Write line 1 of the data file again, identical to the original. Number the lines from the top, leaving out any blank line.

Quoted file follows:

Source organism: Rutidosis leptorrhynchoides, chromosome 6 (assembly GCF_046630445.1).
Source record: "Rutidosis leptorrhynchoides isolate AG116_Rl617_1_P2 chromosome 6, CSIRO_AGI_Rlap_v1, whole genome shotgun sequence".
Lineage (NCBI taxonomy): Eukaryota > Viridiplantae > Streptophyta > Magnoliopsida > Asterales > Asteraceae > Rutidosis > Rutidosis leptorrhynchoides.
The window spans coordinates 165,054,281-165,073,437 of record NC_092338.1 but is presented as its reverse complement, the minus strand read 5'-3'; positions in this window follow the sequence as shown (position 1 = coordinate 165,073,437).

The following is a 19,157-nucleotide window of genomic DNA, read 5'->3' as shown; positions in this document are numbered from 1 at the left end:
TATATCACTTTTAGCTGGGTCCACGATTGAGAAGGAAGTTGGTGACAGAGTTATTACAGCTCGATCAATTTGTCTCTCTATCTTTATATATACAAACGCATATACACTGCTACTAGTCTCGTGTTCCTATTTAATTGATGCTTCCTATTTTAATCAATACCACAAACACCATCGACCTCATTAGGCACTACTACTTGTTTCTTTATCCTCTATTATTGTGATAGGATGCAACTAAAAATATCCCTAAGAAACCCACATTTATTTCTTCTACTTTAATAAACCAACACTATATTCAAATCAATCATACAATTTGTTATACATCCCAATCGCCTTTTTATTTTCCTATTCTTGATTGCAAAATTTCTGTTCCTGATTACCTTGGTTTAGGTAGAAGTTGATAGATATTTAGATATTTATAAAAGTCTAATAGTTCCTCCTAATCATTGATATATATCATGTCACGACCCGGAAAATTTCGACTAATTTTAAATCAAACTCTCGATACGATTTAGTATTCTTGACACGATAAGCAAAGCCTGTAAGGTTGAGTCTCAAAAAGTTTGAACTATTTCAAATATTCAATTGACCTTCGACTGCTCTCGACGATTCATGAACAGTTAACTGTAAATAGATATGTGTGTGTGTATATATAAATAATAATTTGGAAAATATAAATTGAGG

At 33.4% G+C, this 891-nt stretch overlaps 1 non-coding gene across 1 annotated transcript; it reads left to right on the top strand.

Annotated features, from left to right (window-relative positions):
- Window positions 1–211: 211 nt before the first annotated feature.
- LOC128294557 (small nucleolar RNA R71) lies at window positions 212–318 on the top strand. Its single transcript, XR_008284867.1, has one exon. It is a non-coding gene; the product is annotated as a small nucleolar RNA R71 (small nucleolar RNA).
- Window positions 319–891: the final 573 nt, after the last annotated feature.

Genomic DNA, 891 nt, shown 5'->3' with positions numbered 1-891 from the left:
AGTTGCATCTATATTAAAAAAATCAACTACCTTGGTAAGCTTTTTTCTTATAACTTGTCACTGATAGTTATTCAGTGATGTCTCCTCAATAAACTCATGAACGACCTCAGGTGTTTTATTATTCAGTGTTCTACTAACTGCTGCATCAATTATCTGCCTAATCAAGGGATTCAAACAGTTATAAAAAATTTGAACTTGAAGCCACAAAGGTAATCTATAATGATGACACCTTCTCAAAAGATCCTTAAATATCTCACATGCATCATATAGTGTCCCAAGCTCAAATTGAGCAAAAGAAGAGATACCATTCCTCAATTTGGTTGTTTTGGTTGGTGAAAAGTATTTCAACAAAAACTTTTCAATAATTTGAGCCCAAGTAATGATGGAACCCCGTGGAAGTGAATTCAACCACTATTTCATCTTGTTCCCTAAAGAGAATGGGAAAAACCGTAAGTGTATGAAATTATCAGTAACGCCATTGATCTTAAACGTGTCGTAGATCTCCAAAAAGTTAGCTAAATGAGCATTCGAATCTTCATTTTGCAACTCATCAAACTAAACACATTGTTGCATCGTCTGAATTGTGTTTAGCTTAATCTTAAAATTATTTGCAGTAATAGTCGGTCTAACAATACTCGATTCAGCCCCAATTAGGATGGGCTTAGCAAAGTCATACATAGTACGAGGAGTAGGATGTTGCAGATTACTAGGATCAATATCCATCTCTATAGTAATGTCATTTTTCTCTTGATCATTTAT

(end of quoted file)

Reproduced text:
Source organism: Rutidosis leptorrhynchoides, chromosome 6 (assembly GCF_046630445.1).